Consumer Credit Plunges By Record $21.6 B as Main Driver for GDP says "Enough"

Discussion in 'Wall St. News' started by Ivanovich, Sep 8, 2009.

  1. From's Tyler Durden.

    A record plunge in consumer credit, and the American middle class has just given the new and improved Obama-endorsed "spend spend spend" recovery and confidence plan the middle finger.

    $6.1 billion decline in revolving credit, and a $15.4 billion drop in non revolving credit, on a $4 billion expected decline! June's decline was revised downward to a $15.6 billion reduction in credit.

    Someone please spin how a record consumer retrenching is in any way benficial to America's GDP.

    Yet TradeBot and HAL9000 have largely priced in this $17 billion miss to consensus.


    And here is what a consumerless recovery (another term to add to the growing -less list) looks like:




    And stocks love it.
  2. FB123


    This market is 100% manipulated by the government, so forget about analyzing economic numbers because it doesn't matter in terms of market direction. Sooner or later the market will catch with reality, in the meantime just trade the chart and go long when the sentiment gets bearish because that's where they will ram it up. Case in point: last Friday.
  3. Unbelievable:

    Tue Sep 8, 2009 3:02pm EDT

    WASHINGTON, Sept 8 (Reuters) - Total U.S. consumer credit fell by a record $21.6 billion in July, Federal Reserve data showed on Tuesday, while June's decline was bigger than previously thought.

    July consumer credit outstanding fell at a 10.4 percent annual rate to $2.47 trillion, suggesting that households were shying away from credit amid rising unemployment.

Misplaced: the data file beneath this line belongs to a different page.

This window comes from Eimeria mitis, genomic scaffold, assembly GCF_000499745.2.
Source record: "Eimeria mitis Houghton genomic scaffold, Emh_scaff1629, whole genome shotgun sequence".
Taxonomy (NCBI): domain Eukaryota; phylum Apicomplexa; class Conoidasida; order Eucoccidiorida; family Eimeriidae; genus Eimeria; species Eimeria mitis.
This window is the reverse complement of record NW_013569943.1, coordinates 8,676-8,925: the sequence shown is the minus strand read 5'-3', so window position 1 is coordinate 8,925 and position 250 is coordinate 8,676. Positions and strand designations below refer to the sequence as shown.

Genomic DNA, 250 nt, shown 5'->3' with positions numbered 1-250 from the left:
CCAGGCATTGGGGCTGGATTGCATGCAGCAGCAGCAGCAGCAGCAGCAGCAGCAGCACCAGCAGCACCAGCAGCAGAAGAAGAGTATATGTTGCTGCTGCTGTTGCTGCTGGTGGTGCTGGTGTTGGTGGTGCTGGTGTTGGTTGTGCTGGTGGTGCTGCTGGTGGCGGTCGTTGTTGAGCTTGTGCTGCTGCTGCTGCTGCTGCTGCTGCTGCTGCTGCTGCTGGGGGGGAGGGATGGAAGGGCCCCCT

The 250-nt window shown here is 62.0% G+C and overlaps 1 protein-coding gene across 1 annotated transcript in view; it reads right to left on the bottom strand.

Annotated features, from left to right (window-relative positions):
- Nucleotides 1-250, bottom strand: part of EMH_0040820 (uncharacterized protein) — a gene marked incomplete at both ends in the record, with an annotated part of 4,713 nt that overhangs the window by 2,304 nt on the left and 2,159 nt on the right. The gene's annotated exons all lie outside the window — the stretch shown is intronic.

4. Isn' t there a TV production called "Criminal Minds" runing in the US ? :D
  5. Market doesn't care when JPM and GS have an unlimited amount of funds from the feds to pump stocks. It wouldn't take a great deal of money to stop a crash, all it takes is a few thousand contracts from midnight-3am EST to bump futures up a few handles. News doesn't matter, hell they'll run the spooz to 5k with 80% unemployment.

    I am glad I don't trade stocks. I just can't find a single reason to hold a stock overnight. I understand that stocks are priced by forward earnings but earnings are rapidly declining.

    It makes my stomach cringe knowing that the investors are not cutting their losses here. The next leg down is going to be the worst.

    It's not like the economy has changed at all since 1500 on the Spooz, "they" allowed/planned for this to happen. If "they" want to do it again "they" easily can. All the accounting, congressional hearings and other hoopla is all a farce and we'll continue on this drift upwards until they're ready to turn off the buy bots.
  6. FB123


    The way I see it, we are going to need a big unexpected news event on a massive down day to break the back of this manipulated rally. When we see two days of consecutive heavy selling, I'll be more of a believer in the downside. Until then, low volume moves are way too easy to manipulate, and they just aren't going to let this thing fall too far, period. The worst you will see is sideways consolidation ranges while overbought conditions work themselves off.

    Take a look at the big down day last week: heavy volume, close at the lows, but no follow-through. The market just churned at the lows, and now here we are at 1025 again.

    A lot of silly people (including most newsletter writers out there) are trying to trade this market like it's 2007. You can't do that. In 2007 the government wasn't involved in the market, so it was moving in a more normal way. Trading is all about reading the prevailing market condition and adapting to it, and sometimes the underlying conditions are telling you to throw away standard analysis techniques because they don't work.
  7. I'm applying for "Bank Holding Company" status.

    That way I can get free money at the window, prop up my trading
    account,and give myself a bonus.

    Then everyone will think I'm so savvy and smart.
  8. As usual, CNBC is literally reporting the same news and facts as Bloomberg, always being a day later (at least).

    There is no way CNBC is NOT relying on Bloomberg in some way for its stories, etc.